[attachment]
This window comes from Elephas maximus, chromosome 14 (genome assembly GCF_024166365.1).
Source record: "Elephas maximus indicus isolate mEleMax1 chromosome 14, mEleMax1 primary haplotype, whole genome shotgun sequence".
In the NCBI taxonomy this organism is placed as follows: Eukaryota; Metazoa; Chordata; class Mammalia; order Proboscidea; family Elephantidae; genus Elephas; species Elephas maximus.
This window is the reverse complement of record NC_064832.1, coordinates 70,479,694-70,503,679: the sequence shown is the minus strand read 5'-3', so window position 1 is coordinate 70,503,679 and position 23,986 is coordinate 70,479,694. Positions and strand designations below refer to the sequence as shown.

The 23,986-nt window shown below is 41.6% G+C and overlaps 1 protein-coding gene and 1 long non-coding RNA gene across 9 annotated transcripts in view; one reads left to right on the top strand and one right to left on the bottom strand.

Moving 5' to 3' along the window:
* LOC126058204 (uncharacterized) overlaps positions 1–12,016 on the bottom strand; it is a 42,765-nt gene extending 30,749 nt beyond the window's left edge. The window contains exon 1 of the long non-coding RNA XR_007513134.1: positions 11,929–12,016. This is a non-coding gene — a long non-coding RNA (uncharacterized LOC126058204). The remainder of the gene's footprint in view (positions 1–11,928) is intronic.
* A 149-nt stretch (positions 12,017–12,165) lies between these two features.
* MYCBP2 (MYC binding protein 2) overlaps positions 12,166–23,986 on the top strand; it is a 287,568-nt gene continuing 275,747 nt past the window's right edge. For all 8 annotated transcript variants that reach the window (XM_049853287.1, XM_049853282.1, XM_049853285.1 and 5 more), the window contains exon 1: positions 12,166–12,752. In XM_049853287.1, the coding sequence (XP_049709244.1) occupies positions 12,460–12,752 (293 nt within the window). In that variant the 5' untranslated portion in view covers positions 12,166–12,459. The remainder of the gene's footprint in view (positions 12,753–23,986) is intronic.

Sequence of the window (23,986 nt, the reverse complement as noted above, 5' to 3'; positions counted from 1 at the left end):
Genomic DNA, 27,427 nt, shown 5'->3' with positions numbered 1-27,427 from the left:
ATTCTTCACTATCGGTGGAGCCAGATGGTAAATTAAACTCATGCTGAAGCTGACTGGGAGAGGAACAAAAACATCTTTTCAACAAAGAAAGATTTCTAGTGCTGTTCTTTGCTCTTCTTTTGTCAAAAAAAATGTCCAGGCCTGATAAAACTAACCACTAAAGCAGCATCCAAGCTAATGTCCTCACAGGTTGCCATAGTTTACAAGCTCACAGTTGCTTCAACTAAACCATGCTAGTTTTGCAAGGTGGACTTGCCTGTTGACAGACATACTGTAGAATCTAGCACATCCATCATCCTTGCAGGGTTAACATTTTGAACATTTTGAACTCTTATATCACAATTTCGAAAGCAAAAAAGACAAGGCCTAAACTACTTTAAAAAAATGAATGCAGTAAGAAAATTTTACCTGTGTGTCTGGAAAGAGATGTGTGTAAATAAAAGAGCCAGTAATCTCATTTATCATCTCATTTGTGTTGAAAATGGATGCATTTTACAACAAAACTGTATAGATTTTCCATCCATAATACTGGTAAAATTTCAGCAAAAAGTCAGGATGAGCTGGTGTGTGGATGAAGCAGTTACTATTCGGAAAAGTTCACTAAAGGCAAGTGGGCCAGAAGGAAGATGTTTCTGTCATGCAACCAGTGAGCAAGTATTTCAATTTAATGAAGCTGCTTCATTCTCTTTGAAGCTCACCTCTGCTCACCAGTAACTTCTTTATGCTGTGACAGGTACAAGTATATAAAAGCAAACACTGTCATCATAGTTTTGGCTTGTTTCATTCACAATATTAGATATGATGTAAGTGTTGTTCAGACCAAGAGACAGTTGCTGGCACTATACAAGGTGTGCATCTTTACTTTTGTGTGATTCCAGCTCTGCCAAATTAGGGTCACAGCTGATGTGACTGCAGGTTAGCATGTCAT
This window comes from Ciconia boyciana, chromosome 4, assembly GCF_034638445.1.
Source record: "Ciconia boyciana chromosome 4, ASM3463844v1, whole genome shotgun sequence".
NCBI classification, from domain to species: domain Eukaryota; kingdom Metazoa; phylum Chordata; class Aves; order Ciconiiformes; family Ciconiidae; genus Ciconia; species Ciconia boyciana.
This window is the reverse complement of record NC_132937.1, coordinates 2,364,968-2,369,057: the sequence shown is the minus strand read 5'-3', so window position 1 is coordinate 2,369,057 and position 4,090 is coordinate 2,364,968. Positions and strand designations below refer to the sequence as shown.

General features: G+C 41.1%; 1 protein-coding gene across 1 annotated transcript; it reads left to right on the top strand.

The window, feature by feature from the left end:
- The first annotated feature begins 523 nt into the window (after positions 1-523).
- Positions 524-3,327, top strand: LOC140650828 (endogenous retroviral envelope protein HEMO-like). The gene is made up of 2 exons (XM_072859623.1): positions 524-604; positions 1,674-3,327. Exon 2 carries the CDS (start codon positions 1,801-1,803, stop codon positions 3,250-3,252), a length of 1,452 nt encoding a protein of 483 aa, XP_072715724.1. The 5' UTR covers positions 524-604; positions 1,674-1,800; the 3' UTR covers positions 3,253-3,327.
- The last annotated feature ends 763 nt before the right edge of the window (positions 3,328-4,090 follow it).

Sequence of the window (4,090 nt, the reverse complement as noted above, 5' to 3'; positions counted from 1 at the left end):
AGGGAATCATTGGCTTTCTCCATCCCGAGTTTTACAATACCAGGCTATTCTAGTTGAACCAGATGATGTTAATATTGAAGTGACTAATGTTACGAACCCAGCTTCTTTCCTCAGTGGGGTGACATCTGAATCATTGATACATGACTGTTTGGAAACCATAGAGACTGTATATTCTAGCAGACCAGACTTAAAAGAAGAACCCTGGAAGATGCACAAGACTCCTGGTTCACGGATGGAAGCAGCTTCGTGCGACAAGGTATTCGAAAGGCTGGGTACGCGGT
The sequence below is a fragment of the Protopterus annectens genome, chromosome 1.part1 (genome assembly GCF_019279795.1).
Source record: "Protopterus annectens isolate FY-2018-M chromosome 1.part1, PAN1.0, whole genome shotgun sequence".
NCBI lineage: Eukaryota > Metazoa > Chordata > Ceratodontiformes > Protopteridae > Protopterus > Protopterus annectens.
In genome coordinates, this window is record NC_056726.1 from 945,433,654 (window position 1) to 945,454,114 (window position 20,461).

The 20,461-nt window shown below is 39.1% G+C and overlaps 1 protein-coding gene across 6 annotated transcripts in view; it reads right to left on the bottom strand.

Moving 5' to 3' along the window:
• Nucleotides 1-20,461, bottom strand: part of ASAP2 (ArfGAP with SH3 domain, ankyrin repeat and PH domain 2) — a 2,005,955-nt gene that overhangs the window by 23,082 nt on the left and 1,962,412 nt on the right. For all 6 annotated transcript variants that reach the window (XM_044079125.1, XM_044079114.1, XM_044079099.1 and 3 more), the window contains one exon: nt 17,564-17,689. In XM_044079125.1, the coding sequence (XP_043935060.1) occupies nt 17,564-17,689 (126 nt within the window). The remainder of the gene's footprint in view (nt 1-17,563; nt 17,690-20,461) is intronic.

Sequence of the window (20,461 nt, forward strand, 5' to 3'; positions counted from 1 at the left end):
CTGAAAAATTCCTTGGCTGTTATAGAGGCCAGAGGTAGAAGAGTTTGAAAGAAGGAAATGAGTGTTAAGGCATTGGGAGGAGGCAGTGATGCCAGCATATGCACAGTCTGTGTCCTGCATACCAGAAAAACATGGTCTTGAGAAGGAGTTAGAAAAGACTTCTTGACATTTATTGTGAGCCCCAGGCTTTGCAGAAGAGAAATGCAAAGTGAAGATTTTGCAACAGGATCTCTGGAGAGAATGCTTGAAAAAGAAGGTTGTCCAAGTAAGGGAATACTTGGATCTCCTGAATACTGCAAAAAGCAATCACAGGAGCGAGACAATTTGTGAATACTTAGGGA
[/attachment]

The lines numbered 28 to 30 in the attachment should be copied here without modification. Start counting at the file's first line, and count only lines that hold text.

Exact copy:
The 20,461-nt window shown below is 39.1% G+C and overlaps 1 protein-coding gene across 6 annotated transcripts in view; it reads right to left on the bottom strand.

Moving 5' to 3' along the window:
• Nucleotides 1-20,461, bottom strand: part of ASAP2 (ArfGAP with SH3 domain, ankyrin repeat and PH domain 2) — a 2,005,955-nt gene that overhangs the window by 23,082 nt on the left and 1,962,412 nt on the right. For all 6 annotated transcript variants that reach the window (XM_044079125.1, XM_044079114.1, XM_044079099.1 and 3 more), the window contains one exon: nt 17,564-17,689. In XM_044079125.1, the coding sequence (XP_043935060.1) occupies nt 17,564-17,689 (126 nt within the window). The remainder of the gene's footprint in view (nt 1-17,563; nt 17,690-20,461) is intronic.